This analysis would also provide a risk assessment for the vessel wall (plaque rupture in case of atherosclerotic lesion [21] , severity of some aneurysms [22] , ...) or for other cells attachment and/or transmigration (white blood cells, tumor cells, cells seeded in vascular substitutes [23] , ...).

Since blood is a conducting fluid, its charged particles are deviated by the Hall effect thus inducing electrical currents and voltages along the vessel walls and in the neighboring tissues. The equations of motion include the Lorentz force j^B, where j is the electric current density. Consequently, the velocity profile is no longer axisymmetric, even in a cylindrical vessel; and the velocity gradients at the wall vary all around the vessel.

To illustrate this idea, we chose to expand the exact solution given by Gold [24] for the stationary flow of blood in a rigid vessel with an insulating wall in the presence of an external static magnetic field. This analysis completes previous ones [25] [26] . In the present paper, we provide the analytical expressions for the velocity gradients and evaluate them near the vessel wall.

2. Unidirectional Steady Blood Flow in a Rigid Cylindrical Vessel with Insulating Walls

As explained by Gold [24] and by Abi-Abdallah et al. [25] , the Navier-Stokes equations including the Lorentz force (Equation (1)), coupled with the induction equation (Equation (2)) govern the flow of a conducting, incompressible, Newtonian fluid in an externally applied static magnetic field B0.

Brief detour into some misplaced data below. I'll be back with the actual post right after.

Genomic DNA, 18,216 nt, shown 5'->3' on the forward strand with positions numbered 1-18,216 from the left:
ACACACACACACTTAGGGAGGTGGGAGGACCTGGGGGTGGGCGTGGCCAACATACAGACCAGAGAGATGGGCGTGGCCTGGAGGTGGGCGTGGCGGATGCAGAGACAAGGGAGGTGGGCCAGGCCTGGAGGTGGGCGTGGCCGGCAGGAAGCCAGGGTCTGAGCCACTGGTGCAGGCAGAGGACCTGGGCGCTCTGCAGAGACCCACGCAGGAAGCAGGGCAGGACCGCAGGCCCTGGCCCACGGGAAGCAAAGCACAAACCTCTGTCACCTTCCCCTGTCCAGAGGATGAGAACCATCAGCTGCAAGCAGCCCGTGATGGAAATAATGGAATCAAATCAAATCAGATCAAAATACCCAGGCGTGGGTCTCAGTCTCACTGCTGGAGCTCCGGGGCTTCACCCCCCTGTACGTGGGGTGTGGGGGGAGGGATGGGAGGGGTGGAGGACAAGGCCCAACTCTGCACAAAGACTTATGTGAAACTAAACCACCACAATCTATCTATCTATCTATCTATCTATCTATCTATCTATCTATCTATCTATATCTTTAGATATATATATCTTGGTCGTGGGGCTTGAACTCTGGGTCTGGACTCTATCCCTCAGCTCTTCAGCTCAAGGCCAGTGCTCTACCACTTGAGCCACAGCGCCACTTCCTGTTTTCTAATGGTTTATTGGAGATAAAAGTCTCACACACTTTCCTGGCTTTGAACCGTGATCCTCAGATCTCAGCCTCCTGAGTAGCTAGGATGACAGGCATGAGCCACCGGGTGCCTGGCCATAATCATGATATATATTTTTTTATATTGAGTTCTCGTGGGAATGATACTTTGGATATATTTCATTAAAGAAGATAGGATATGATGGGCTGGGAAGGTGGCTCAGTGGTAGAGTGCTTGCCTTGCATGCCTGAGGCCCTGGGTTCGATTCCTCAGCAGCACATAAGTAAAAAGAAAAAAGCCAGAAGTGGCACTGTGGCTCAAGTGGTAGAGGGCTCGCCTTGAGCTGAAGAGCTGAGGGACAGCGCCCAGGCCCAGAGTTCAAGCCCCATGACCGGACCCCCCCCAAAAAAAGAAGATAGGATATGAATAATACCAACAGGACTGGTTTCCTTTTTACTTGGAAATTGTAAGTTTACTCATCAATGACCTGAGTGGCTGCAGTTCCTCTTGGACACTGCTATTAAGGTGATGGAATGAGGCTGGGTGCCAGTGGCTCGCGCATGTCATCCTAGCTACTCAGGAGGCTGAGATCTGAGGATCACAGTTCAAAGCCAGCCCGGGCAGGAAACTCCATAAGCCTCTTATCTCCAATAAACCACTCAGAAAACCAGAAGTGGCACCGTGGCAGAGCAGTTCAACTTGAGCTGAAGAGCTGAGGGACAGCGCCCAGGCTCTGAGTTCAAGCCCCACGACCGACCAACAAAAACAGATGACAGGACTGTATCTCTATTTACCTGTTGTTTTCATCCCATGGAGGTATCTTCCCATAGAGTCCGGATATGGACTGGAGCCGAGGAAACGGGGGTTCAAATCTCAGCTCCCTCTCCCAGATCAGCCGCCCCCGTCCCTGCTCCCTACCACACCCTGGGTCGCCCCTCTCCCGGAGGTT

(1)

(2)

where u and P are the fluid velocity and pressure; μ is the magnetic permeability; ρ, η and σ are the fluid density, viscosity and conductivity and the electric current density is expressed as j = ( c u r l B ) / μ .

Gold [24] then considered the case of a unidirectional steady blood flow in a rigid circular vessel with insulating walls and radius R (Figure 1, [25] [26] ). The

Figure 1. Schematic drawing of the studied problem (from [25] ). The induced currents (blue dashed lines) are oriented along (Oy) in the tube center. Since they cannot escape the vessel (insulating walls), they return adjacent to the wall. Closed loops are thus generated, and these loops induce some magnetic field BI (Biot and Savart law). This induced field is parallel to the Oz axis with opposite directions on each side of Oy.

velocity and magnetic field are defined in the cylindrical frame (er, eθ, ez) as:

(3)

The induced magnetic field, BI, is parallel to the flow and guarantees div B = 0 . The continuity equation div u = 0 is also satisfied.

The longitudinal projections (along ez) of Equations ((1) and (2)) in the cylindrical frame are thus: